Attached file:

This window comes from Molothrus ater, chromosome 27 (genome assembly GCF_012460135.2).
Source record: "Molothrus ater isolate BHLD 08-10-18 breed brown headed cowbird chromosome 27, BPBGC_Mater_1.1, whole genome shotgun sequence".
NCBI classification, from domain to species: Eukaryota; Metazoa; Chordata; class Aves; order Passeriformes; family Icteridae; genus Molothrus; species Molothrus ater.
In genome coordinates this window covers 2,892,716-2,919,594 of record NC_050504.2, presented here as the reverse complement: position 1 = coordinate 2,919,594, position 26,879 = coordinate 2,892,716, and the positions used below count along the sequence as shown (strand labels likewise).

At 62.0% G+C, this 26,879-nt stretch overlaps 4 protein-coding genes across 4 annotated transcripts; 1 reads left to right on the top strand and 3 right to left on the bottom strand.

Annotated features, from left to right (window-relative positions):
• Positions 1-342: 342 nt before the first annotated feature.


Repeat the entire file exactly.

This window comes from Molothrus ater, chromosome 27 (genome assembly GCF_012460135.2).
Source record: "Molothrus ater isolate BHLD 08-10-18 breed brown headed cowbird chromosome 27, BPBGC_Mater_1.1, whole genome shotgun sequence".
NCBI classification, from domain to species: Eukaryota; Metazoa; Chordata; class Aves; order Passeriformes; family Icteridae; genus Molothrus; species Molothrus ater.
In genome coordinates this window covers 2,892,716-2,919,594 of record NC_050504.2, presented here as the reverse complement: position 1 = coordinate 2,919,594, position 26,879 = coordinate 2,892,716, and the positions used below count along the sequence as shown (strand labels likewise).

At 62.0% G+C, this 26,879-nt stretch overlaps 4 protein-coding genes across 4 annotated transcripts; 1 reads left to right on the top strand and 3 right to left on the bottom strand.

Annotated features, from left to right (window-relative positions):
• Positions 1-342: 342 nt before the first annotated feature.